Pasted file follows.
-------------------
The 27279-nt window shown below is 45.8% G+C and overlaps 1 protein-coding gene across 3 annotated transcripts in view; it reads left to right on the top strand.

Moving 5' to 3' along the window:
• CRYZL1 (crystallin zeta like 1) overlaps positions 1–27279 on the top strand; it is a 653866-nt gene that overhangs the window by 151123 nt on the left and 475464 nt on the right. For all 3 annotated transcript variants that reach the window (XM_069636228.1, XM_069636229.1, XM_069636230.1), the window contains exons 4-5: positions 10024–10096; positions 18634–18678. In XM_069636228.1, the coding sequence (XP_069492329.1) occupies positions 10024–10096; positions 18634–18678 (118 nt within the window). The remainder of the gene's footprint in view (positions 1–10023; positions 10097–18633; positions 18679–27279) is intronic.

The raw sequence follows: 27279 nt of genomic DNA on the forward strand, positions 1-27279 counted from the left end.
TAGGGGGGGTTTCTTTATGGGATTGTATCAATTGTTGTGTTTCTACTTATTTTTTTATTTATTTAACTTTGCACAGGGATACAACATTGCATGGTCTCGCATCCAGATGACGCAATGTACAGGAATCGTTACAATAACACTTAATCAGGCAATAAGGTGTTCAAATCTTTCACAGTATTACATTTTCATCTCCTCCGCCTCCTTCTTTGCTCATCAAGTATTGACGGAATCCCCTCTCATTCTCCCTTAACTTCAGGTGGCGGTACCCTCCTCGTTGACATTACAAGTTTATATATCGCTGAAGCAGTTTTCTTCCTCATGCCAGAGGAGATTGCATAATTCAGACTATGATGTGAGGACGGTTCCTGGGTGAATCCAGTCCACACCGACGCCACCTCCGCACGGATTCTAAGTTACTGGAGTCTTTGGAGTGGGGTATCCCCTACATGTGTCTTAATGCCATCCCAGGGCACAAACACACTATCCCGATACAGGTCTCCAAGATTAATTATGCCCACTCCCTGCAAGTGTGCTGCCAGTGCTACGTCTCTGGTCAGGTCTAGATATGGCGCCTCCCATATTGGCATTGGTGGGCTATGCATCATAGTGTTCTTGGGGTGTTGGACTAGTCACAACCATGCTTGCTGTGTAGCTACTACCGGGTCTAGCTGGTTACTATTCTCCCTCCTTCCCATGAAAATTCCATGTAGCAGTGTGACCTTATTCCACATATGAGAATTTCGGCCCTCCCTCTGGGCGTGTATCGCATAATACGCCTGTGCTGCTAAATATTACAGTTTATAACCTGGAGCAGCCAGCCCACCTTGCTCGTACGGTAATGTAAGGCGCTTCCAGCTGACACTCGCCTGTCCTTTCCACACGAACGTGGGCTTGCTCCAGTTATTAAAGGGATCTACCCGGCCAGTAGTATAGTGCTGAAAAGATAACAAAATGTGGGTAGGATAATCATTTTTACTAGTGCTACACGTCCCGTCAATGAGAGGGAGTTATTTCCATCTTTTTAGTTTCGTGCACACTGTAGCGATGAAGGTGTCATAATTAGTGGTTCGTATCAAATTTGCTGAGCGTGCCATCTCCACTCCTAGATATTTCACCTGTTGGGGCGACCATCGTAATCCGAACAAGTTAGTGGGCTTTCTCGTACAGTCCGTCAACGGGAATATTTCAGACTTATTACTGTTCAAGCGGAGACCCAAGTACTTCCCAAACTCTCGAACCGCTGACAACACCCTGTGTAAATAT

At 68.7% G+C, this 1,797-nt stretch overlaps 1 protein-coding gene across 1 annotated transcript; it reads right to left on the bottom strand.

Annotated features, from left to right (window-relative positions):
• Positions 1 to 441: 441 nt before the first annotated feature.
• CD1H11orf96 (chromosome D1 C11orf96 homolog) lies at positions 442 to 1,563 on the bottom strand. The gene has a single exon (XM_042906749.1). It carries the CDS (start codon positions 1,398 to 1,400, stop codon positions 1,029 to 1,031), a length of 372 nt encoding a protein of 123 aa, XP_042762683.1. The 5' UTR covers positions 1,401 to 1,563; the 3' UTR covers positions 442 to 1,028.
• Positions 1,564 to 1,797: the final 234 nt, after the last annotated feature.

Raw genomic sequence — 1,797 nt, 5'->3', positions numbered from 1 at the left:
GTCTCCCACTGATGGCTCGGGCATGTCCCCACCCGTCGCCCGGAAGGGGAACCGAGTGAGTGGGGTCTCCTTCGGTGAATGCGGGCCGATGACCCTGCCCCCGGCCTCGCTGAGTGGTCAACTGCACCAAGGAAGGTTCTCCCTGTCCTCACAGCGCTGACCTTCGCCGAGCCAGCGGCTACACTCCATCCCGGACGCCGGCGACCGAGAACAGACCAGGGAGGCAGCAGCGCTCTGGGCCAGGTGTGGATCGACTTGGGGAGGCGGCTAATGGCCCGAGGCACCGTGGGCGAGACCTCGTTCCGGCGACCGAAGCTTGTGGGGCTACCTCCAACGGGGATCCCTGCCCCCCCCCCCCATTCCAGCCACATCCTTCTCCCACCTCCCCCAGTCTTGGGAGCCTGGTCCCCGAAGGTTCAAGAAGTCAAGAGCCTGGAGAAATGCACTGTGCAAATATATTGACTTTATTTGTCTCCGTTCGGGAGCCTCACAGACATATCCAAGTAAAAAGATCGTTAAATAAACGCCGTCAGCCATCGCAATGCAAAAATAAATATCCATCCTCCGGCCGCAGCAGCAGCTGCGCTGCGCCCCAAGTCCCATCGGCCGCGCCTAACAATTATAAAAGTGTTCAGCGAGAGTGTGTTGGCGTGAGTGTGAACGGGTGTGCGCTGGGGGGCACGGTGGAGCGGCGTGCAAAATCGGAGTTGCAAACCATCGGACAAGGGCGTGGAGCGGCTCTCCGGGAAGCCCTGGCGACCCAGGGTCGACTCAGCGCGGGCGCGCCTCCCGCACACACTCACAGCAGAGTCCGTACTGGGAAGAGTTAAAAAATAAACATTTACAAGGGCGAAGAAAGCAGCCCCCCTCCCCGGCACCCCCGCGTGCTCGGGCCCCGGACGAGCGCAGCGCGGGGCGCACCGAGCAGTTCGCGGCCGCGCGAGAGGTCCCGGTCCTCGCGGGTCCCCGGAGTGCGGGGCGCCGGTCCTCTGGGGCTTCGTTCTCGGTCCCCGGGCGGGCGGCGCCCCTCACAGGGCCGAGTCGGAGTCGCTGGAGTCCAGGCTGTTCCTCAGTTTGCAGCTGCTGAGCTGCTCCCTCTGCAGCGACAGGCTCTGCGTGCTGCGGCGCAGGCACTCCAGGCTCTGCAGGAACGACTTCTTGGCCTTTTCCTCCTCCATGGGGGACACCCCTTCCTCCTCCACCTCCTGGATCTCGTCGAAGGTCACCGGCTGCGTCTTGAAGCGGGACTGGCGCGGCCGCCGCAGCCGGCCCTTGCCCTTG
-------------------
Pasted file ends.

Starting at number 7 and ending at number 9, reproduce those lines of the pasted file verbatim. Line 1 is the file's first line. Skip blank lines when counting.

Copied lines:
Annotated features, from left to right (window-relative positions):
• Positions 1 to 441: 441 nt before the first annotated feature.
• CD1H11orf96 (chromosome D1 C11orf96 homolog) lies at positions 442 to 1,563 on the bottom strand. The gene has a single exon (XM_042906749.1). It carries the CDS (start codon positions 1,398 to 1,400, stop codon positions 1,029 to 1,031), a length of 372 nt encoding a protein of 123 aa, XP_042762683.1. The 5' UTR covers positions 1,401 to 1,563; the 3' UTR covers positions 442 to 1,028.